Almost half of investors in a German survey said they believe Greece will be forced out of the Eurozone within a year.
The poll by the research group Sentix showed some 48.3 percent of the investors thought the debt crisis was too much for Greece to overcome as the country was locked in talks with international lenders.
That was a big jump from the 35.5 percent who felt that way in March, a month after Greece got a four-month bailout extension from the troika of the European Union-International Monetary Fund-European Central Bank (EU-IMF-ECB) and has failed since to come up with an acceptable list of reforms needed to unblock more aid.
“European politicians’ promises to pursue the scenario of Greece keeping the euro are not taken at face value by about half of all investors,” Sentix said in a statement.
Greece is running out of cash fast, is locked out of markets and seeing nervous depositors yanking billions of euros out of the country’s bank, raising the jitter level.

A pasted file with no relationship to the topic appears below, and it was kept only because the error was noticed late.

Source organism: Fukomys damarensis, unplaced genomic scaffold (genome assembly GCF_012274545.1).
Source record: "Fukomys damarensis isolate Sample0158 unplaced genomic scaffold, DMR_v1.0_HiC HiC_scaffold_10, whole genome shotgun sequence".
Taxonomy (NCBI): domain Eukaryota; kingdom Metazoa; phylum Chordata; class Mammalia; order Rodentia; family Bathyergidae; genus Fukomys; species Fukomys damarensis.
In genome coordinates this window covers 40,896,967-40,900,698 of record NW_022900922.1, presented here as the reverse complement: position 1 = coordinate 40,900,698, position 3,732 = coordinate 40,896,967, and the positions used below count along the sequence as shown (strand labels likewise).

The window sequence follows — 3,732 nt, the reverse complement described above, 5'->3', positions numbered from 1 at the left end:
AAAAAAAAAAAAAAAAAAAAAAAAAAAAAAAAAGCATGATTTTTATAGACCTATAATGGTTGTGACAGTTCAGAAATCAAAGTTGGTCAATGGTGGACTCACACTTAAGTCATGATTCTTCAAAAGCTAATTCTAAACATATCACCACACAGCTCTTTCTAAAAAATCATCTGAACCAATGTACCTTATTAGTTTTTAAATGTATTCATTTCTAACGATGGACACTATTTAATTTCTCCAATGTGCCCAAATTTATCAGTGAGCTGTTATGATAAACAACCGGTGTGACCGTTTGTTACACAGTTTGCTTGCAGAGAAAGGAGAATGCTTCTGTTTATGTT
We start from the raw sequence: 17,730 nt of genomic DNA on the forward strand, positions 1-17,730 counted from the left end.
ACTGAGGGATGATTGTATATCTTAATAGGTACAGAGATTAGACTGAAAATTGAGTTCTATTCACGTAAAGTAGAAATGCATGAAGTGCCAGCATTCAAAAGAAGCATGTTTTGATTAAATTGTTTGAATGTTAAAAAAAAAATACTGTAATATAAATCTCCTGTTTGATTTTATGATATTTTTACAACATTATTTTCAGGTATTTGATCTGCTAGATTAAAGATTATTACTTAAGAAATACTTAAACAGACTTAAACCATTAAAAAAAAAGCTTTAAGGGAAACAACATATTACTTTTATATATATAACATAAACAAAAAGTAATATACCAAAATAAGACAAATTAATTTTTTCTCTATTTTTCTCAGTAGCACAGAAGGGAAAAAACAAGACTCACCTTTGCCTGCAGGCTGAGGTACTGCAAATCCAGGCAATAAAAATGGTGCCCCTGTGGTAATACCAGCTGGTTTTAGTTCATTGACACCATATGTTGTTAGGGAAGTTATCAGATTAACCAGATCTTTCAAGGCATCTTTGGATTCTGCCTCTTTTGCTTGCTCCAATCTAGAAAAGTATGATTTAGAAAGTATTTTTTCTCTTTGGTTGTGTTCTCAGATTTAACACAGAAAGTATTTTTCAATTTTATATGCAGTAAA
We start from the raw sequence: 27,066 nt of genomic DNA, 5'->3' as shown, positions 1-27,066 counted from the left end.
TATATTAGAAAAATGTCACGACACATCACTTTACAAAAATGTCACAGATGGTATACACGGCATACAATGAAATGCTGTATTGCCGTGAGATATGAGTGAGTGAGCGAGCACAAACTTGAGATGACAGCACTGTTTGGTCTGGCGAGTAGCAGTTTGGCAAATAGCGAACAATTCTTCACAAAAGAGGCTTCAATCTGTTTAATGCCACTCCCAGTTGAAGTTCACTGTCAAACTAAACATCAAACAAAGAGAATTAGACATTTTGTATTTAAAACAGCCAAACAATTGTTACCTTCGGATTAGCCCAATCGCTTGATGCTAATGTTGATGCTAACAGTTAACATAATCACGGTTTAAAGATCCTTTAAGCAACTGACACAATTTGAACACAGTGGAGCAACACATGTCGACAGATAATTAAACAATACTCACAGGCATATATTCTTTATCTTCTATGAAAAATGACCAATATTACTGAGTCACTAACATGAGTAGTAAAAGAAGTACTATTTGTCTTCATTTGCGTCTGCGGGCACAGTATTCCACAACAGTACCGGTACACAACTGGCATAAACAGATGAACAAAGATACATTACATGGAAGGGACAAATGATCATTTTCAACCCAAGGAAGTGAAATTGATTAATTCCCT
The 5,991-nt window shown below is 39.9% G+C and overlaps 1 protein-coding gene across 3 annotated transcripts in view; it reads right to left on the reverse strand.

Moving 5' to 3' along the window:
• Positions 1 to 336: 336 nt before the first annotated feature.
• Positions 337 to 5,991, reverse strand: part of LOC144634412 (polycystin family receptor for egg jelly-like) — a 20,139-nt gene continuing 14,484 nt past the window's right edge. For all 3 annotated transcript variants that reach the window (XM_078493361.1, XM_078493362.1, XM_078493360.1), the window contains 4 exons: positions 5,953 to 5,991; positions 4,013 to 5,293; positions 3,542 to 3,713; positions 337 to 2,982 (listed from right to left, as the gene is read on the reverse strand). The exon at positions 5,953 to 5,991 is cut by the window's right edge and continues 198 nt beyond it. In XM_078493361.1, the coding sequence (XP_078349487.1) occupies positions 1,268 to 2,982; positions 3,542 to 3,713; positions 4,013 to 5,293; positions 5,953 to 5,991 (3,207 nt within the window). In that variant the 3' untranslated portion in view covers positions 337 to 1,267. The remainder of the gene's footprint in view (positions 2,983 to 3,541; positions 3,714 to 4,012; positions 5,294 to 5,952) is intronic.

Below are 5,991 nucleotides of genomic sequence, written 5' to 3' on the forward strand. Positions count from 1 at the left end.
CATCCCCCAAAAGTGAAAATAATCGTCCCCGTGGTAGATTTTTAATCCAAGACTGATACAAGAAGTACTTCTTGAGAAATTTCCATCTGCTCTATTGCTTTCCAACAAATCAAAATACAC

“In 2012 (European Central Bank President) Mario Draghi calmed down investors with his ultimate commitment to the euro. But is his pledge still valid for Greece today?” Sentix said.
The breakup index for the Eurozone as a whole climbed to 49.0 percent in April from 36.8 percent in March, driven by the increase in expectations that Greece would default of what’s left of what it owes the troika, which has put up 240 billion euros ($260 billion) in two bailouts since 2010.
Even worse for Greece was that Sentix found there were lesser fears that a Greek exit would affect the Eurozone as new safeguards have been put in place over the last couple of years. Only 26.1 percent said there could be a contagion.
The breakup survey covered 1,023 investors conducted April 23-25. It measures the percentage of investors that expect the Eurozone to break up.